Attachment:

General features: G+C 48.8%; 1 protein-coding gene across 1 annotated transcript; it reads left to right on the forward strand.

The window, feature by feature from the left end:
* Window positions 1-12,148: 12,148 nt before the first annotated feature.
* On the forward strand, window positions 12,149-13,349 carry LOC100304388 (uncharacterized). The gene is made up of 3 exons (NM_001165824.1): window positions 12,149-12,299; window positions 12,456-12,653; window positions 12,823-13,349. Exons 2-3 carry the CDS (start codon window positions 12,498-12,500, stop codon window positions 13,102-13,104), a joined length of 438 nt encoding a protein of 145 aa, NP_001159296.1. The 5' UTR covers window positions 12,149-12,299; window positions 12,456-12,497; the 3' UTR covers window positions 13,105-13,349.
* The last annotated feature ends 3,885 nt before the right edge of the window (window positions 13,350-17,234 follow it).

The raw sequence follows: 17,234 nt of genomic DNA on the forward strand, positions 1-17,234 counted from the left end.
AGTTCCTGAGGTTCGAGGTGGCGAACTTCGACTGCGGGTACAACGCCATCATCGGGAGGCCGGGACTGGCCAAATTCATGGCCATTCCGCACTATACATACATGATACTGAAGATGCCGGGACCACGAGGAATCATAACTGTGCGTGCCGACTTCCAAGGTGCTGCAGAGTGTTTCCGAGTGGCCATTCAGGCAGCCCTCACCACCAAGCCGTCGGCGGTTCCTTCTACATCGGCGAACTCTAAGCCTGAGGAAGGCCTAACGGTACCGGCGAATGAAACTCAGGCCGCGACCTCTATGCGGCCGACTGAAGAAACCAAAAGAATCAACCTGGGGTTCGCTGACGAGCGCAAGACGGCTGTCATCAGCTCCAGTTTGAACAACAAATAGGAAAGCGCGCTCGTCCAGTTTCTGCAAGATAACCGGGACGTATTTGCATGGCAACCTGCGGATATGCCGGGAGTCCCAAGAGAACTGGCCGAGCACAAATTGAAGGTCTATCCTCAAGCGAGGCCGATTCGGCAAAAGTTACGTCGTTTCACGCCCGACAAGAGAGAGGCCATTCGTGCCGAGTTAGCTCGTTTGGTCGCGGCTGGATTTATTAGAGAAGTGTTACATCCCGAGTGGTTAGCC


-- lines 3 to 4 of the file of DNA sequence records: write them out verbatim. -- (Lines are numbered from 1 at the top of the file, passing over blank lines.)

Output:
* Window positions 1-12,148: 12,148 nt before the first annotated feature.
* On the forward strand, window positions 12,149-13,349 carry LOC100304388 (uncharacterized). The gene is made up of 3 exons (NM_001165824.1): window positions 12,149-12,299; window positions 12,456-12,653; window positions 12,823-13,349. Exons 2-3 carry the CDS (start codon window positions 12,498-12,500, stop codon window positions 13,102-13,104), a joined length of 438 nt encoding a protein of 145 aa, NP_001159296.1. The 5' UTR covers window positions 12,149-12,299; window positions 12,456-12,497; the 3' UTR covers window positions 13,105-13,349.